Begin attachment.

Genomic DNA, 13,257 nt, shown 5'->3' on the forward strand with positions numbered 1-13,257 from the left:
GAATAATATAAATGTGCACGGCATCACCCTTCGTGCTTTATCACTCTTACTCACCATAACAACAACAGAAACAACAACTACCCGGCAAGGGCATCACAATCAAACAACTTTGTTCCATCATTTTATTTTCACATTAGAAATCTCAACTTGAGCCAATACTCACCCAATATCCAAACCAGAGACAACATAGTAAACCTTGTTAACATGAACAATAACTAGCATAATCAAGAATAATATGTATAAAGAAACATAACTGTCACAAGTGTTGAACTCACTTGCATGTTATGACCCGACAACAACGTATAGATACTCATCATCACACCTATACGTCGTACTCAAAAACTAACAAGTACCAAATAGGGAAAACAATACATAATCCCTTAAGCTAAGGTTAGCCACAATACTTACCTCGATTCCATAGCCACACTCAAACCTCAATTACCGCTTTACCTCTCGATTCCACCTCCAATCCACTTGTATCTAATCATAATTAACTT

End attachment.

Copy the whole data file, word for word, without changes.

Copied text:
Genomic DNA, 13,257 nt, shown 5'->3' on the forward strand with positions numbered 1-13,257 from the left:
GAATAATATAAATGTGCACGGCATCACCCTTCGTGCTTTATCACTCTTACTCACCATAACAACAACAGAAACAACAACTACCCGGCAAGGGCATCACAATCAAACAACTTTGTTCCATCATTTTATTTTCACATTAGAAATCTCAACTTGAGCCAATACTCACCCAATATCCAAACCAGAGACAACATAGTAAACCTTGTTAACATGAACAATAACTAGCATAATCAAGAATAATATGTATAAAGAAACATAACTGTCACAAGTGTTGAACTCACTTGCATGTTATGACCCGACAACAACGTATAGATACTCATCATCACACCTATACGTCGTACTCAAAAACTAACAAGTACCAAATAGGGAAAACAATACATAATCCCTTAAGCTAAGGTTAGCCACAATACTTACCTCGATTCCATAGCCACACTCAAACCTCAATTACCGCTTTACCTCTCGATTCCACCTCCAATCCACTTGTATCTAATCATAATTAACTT